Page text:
Miscanthus for a Sustainable Development: How Much Carbon Is Captured in the Soil?
Soils are an important sink for the carbon storage in the form of soil organic carbon and reduction of CO2 in the atmosphere. But, the beneficial effects and applicability of carbon sequestration by perennial grasses, still need to be demonstrated. Historical and unpublished data of long-term Miscanthus plantations in Caparica, Portugal, were analysed in order to establish its influence on soil organic matter. Miscanthus plantations were established in clay soil and parallel to Miscanthus plantations, there were parcels of land without the crop, for comparison. Data on belowground biomass production and litter production along the growing cycle and along several years were examined because of their potential importance to soil C sequestration. Soil organic matter were also monitored along the long-term plantations. Results show that the presence of Miscanthus in the soil contributed to an increment of organic matter by comparison with soils without the crop, although this increment is not statistically significant. Recycled carbon to soil from litter of Miscanthus represents ca 3.1-3.9 Mg.ha-1.year-1. Carbon sequestration by the root and rhizome system is considerable, representing ca 12.5-13.5 Mg.ha-1, over the life time of the system. But this soil-rhizome accumulation can become prejudicial if land use will be changed, by release of the stored carbon.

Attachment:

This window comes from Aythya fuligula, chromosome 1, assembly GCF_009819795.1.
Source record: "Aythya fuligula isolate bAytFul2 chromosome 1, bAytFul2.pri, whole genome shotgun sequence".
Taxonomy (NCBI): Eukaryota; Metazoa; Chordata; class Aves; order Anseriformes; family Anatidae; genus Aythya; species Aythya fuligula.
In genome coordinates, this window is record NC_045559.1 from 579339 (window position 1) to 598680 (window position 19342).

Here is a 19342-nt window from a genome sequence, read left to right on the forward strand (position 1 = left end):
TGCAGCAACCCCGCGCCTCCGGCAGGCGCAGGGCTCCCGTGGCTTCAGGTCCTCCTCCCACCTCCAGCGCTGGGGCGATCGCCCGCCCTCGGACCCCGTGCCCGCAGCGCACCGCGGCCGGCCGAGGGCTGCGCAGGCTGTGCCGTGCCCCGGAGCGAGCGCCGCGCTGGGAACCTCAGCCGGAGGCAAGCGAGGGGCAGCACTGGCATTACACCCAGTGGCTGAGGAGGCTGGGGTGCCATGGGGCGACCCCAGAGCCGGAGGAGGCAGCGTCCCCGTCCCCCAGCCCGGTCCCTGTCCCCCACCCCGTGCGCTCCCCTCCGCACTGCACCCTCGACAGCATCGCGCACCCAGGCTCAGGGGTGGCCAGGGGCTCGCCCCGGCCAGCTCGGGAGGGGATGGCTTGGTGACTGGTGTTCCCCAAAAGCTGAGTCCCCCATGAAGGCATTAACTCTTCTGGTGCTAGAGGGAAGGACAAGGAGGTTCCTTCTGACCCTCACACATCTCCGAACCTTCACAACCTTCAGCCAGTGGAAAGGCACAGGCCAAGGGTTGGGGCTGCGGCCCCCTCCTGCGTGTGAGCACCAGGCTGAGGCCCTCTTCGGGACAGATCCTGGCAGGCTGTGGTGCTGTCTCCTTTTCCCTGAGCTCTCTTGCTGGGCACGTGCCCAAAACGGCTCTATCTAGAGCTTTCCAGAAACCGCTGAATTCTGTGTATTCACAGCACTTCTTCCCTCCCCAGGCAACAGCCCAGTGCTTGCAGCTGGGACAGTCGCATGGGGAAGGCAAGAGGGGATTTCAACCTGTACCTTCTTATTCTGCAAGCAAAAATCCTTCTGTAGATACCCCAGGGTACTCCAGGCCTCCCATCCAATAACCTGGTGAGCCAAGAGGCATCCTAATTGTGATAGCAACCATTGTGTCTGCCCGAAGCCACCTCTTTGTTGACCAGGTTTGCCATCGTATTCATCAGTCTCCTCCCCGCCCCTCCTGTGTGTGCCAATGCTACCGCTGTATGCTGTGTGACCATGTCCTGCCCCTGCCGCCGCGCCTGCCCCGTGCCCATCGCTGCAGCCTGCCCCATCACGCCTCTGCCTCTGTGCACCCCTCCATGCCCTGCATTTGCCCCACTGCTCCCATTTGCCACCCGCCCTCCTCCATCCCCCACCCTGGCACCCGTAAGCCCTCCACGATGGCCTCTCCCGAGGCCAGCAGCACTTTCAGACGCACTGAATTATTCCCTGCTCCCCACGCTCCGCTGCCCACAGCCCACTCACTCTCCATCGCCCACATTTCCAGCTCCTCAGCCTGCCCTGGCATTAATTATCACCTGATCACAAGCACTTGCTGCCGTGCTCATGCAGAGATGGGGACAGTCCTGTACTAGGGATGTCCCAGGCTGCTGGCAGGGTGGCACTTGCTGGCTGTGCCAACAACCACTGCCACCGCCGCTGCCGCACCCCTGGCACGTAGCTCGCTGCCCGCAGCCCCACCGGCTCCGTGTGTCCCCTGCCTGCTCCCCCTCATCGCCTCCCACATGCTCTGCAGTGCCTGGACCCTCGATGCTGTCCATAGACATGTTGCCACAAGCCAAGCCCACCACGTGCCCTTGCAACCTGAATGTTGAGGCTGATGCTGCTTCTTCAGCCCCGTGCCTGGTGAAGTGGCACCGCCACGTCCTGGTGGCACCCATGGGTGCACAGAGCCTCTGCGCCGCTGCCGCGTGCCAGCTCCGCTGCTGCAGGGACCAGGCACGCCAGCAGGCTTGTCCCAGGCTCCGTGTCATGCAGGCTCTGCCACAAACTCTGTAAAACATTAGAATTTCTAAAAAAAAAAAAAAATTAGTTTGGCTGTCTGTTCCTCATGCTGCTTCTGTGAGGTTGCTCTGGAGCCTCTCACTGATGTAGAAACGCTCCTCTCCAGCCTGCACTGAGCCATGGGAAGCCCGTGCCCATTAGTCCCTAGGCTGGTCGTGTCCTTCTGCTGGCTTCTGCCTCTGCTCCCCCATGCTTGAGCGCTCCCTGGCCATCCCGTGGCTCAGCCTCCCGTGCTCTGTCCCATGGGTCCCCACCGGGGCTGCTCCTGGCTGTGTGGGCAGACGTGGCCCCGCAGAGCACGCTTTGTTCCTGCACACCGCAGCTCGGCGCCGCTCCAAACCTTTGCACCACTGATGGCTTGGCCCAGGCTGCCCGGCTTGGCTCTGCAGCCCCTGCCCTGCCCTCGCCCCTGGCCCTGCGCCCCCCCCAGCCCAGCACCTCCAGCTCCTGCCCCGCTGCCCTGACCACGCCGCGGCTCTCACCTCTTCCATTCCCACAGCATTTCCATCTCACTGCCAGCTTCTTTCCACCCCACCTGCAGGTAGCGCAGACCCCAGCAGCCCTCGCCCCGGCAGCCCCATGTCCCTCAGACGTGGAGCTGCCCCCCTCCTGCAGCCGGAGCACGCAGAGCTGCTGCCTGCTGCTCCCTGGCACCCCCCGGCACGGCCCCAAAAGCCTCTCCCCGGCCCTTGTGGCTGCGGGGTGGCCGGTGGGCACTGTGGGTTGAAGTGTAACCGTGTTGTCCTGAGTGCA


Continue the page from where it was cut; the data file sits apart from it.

Miscanthus, carbon sequestration, greenhouse gas emissions
Biomass Policies, Markets and Sustainability
Environmental impacts of bioenergy
21st European Biomass Conference and Exhibition
1842 - 1843
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